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Images 81 through 109 of a certain collection of ship manifest records on Ancestry.com represent the passengers of the Tenyo Maru, which arrived in San Francisco on 10 May 1915 after calling in a number of ports in Japan and China.

These are the two-page ship's manifest records, but unfortunately, the second page for each set of entries is missing. Is there a way to tell whether these second pages were preserved, and if so, where they can be found? Is the only recourse to go to NARA in Washington DC to examine the records sequentially?

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up vote 4 down vote accepted

I suggest that your first port of call is Ancestry, the creators of the database. Missing information is an issue of database quality.

From the information provided by Ancestry on this dataset, it is not clear whether the second pages that had no data filled in are included. There is also no indicator of which manifests have two page entries, making it hard to identify where pages are missing.

If Ancestry cannot clarify, then I think you will need to consult the originals at NARA. Then you would be in a good position to identify the problem and communicate that to Ancestry.

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Judging by the titles on the extant pages, these were two-page manifests. Of course if the second pages were not filled out, they would be less likely to include them. – Gene Golovchinsky Dec 12 '12 at 15:55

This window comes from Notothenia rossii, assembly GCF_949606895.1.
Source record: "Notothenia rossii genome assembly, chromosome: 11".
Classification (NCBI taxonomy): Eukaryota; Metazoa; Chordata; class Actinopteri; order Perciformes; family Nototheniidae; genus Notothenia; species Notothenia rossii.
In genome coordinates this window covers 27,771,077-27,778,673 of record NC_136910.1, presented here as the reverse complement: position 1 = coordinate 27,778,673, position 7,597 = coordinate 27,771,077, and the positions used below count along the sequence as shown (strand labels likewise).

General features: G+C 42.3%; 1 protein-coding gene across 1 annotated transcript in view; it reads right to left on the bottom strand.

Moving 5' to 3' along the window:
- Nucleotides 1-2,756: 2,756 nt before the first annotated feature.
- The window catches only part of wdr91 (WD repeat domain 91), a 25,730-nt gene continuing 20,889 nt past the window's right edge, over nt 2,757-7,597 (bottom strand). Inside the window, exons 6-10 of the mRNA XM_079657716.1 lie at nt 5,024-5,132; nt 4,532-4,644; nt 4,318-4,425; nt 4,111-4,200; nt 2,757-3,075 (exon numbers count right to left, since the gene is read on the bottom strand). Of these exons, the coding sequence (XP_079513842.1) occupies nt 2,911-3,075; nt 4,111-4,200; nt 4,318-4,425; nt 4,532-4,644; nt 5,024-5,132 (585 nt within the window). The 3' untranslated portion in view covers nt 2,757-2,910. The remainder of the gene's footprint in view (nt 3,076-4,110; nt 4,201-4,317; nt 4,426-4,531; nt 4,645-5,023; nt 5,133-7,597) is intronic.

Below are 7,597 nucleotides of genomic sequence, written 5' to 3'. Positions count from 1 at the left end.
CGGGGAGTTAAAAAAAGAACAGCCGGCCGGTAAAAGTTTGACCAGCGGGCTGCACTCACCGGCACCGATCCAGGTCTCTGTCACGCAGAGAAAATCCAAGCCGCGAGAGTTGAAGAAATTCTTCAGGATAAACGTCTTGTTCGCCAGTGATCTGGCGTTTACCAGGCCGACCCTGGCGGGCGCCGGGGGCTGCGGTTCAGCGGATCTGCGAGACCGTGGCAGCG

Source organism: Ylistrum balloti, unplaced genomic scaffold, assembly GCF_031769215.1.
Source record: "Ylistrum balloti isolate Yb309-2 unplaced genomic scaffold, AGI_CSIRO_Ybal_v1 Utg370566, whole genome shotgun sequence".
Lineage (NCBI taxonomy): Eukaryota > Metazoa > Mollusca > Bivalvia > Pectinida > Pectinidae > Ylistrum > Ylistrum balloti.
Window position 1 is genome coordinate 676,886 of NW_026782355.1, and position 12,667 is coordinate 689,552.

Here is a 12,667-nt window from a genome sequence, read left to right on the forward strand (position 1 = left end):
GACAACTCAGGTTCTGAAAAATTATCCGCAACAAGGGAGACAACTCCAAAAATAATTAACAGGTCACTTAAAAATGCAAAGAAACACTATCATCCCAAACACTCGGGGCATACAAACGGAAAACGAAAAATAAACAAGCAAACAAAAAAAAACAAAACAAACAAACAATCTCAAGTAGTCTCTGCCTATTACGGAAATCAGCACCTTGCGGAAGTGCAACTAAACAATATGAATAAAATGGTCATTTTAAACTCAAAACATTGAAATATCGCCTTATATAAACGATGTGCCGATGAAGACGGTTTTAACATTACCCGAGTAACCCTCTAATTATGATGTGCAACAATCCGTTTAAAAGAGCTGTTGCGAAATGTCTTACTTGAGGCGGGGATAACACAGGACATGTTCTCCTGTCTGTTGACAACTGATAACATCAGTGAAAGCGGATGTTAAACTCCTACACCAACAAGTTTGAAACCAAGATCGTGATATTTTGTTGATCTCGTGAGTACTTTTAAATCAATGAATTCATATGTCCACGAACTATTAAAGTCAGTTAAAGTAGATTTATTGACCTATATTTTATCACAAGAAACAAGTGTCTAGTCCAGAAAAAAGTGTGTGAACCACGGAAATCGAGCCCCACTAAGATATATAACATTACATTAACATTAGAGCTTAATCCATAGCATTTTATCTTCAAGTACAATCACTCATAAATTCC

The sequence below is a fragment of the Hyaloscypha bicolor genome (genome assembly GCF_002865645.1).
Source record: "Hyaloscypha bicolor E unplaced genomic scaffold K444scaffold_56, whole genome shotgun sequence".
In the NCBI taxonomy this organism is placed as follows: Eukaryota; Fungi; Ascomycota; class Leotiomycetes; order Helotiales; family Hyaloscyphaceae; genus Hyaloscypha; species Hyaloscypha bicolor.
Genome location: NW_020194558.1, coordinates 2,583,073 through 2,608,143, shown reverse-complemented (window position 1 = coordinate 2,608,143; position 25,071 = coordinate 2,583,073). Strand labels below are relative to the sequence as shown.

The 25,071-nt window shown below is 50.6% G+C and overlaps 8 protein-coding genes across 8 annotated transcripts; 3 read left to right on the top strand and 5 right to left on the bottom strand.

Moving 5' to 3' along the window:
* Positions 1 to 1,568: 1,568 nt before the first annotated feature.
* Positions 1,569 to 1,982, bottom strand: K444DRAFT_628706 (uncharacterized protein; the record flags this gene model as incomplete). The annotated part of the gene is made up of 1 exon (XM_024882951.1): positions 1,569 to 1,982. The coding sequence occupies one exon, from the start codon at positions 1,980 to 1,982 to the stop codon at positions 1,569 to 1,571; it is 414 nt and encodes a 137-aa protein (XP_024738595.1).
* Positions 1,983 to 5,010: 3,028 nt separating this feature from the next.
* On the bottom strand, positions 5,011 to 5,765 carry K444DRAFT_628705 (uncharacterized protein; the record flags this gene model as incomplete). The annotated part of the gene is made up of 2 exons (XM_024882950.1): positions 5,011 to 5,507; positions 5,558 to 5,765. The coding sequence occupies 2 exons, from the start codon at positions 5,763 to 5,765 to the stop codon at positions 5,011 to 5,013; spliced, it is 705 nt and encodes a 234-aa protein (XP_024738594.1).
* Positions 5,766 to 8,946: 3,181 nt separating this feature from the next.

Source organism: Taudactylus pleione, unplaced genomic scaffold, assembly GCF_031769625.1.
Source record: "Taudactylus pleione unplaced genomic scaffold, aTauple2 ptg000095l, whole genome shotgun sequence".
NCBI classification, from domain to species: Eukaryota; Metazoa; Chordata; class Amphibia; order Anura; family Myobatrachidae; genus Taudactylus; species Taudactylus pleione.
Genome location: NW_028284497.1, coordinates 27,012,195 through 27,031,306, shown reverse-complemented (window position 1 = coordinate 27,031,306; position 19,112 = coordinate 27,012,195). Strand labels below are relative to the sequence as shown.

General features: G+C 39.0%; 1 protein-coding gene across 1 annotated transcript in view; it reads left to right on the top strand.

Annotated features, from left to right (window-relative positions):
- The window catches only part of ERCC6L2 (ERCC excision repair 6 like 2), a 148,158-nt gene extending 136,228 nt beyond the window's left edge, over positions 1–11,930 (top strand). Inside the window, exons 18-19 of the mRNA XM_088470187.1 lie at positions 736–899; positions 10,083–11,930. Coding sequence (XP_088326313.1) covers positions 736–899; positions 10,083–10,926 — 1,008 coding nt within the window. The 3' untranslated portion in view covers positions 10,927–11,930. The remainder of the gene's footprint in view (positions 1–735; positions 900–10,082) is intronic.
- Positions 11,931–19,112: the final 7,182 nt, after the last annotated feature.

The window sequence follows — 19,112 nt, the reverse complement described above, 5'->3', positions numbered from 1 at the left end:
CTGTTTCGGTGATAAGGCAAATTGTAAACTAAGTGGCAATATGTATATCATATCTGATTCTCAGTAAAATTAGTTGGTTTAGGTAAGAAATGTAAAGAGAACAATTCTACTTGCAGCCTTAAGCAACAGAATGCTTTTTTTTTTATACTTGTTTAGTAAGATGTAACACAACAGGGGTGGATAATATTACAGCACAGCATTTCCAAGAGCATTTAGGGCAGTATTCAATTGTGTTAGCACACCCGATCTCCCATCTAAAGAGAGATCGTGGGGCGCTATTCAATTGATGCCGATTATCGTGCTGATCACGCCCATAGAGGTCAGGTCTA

1  
I reported the problem & Pparently was the second person to do so. Looks like Ancestry.com places some weight on multiple reports of the same problem, so it makes sense to get in touch with them when you discover such things. – Gene Golovchinsky Dec 13 '12 at 17:50

The links in the original question are not valid any longer, but I will post a general answer to help others with similar problems. It is treacherous to link to individual records or images without also citing what database was examined -- re-arrangement of websites or re-publication of databases can obscure what record set was meant.

Each collection on Ancestry has an About this Database entry, and individual record detail pages contain source information like this:

Source Information

Ancestry.com. California, Passenger and Crew Lists, 1882-1959 [database on-line]. Provo, UT, USA: Ancestry.com Operations Inc, 2008.

Original data: Selected Passenger and Crew Lists and Manifests. National Archives, Washington, D.C.

View all sources.

Clicking on the 'View all sources' link shows what record sets have been put together under this 'umbrella' collection.

A passenger list for an arrival in San Francisco for 10 May 1915 might be in one of these microfilm collections:

Passenger Lists of Vessels Arriving at San Francisco, 1893-1953. NARA microform publication M1410, 429 Rolls. NAI 4498993. Records of the Immigration and Naturalization Service, 1787–2004, Record Group 85. The National Archives at Washington, D.C.

or: